If You Want To Learn the Value of a Dollar, Don’t Get a Job

“The three most harmful addictions are heroin, carbohydrates, and a monthly salary.” -Nassim Nicholas Taleb

FULL DISCLOSURE: I have a job, and I love it dearly. But this is still true, economics and incentive-wise. 

Remember when we were kids and we used money like it was going out of style?

Our grandparents probably pulled us aside at some point to lecture us about “learning the value of a dollar.” They were probably thinking that when we were older, we would get a job and figure out that “money doesn’t grow on trees.”

The funny thing is, odds are that they gave us a project, not a job. We did the project – mowing the lawn, cleaning the gutters, shredding the classified government documents from grandpa’s time in the CIA – and we earned the money. Or, if we were an especially gifted little youngster, we got entrepreneurial. We sold lemonade, flowers, vegetables, newspapers, what have you.

In either case, the dollars we earned were directly tied to the value we created. Money was about output. We spent as little time as possible to do as much of the work as possible. And that money we worked for? We probably were a lot more careful with it than we would have been otherwise.

You’d think that when you become an adult, taking good care of your money becomes easier. It doesn’t. And, to the contrary of what we expect, getting a job somewhere does a bad job of teaching us the value of our dollars. 

As soon as we start drawing a salary or a wage, some of those money lessons of childhood begin to fade. Money is no longer about value creation, output. We instead learn to associate money to the amount of time we spend working. 

This is the first mistake. The time conception of value we get from a salary actually hides the activities that create value. In your job we will do some activities that generate $10 of value per hour and others than generate $1000. “Having a salary” and “having a job” are both lagging indicators the activities we should spend more time on. As a result, we tend to value our time less. We don’t have clear signals about what it could be worth in dollar terms.

Especially if we’re young – the kind of age when we really need to learn the value of a dollar – we already tend to undervalue our time and overestimate how much of it we have. That makes it easy for us to do a lot of things for 40 hours a week which maybe we might not choose otherwise. It makes it easy for us to assume that whatever our salary/wage is is what 40 hours of our time is worth. And the regularity of salaries let us stop thinking hard about where the money is really coming from.

So it’s no surprise that we still blow money on things that don’t matter. We don’t have a clear conception of the value of what we’re using to get money in the first place. Most of us don’t think of our purchases in terms of time lost that we’ll never gain back. We don’t see the relationship between our work and our finances.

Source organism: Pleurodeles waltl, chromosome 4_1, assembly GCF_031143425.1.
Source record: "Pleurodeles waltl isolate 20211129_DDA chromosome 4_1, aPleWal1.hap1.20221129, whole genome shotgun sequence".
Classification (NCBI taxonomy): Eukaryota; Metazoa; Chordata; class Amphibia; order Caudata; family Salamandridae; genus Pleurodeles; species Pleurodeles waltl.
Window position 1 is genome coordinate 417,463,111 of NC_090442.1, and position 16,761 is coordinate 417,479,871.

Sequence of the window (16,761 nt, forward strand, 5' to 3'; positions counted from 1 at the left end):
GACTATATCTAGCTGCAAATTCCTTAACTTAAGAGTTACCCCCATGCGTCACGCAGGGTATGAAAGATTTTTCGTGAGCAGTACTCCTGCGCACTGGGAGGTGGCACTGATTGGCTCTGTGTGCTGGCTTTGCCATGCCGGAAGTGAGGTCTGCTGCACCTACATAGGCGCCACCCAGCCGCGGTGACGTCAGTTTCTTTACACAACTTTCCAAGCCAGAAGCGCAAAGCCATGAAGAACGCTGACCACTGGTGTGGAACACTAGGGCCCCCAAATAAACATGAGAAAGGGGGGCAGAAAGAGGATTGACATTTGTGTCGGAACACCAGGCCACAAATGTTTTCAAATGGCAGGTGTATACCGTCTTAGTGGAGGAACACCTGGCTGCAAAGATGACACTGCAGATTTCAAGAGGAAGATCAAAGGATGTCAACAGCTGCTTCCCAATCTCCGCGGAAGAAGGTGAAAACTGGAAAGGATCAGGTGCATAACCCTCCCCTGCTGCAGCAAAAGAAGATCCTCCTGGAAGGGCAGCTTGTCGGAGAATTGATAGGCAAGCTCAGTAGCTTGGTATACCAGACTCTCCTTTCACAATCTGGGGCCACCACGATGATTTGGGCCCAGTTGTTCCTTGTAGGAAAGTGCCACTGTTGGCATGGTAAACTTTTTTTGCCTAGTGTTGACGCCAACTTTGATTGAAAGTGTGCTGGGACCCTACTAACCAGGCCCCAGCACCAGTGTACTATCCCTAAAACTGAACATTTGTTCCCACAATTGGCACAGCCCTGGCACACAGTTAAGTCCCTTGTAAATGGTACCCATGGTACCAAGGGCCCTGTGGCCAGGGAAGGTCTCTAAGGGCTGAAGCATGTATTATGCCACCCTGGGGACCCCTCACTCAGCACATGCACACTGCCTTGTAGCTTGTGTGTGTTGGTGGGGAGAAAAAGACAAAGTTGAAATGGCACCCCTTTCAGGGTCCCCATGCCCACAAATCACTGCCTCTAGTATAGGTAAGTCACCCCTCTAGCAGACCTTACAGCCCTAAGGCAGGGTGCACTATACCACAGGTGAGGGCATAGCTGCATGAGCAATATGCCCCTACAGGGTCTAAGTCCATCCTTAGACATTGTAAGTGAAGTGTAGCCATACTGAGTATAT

We undervalue our time, so we undervalue the dollars that time generates.

How do we change that? We have to get out of the typical employee mindset of time-for-money.

I remember when I received my first big freelance check. I socked that thing away pretty quickly into savings. It felt fundamentally different and more valuable than the money I receive every week in my salary paycheck. Even though my overall spending didn’t decrease (it should have), I still thought of that money as somehow different + untouchable.

I had rediscovered one the money lessons I learned when I was selling sunflowers at the farmer’s market as a kid. In the work of entrepreneurs, proprietors, or freelancers, there’s no mistaking time for value. “The value of a dollar” in our minds is directly tied to resourcefulness, creativity, persistence, and risk we use to make something people want. We won’t waste money earned that way.

We don’t have to stop being employees to start seeing value and money that way. We can start reframing our jobs as capitalistic venture, and we start tracking the value we create outside of just our weekly paycheck numbers. Or we can find other small projects (driving Uber, designing graphics, etc) that can remind us that money is a reward for value created.

We might find ourselves respecting the money more. With any luck, we’ll spend it more wisely.

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James Walpole is a writer, startup marketer, intellectual explorer, and perpetual apprentice. He opted out of college to join the Praxis startup apprenticeship program and currently manages marketing and communications at bitcoin payment technology company BitPay. He writes daily at jameswalpole.com.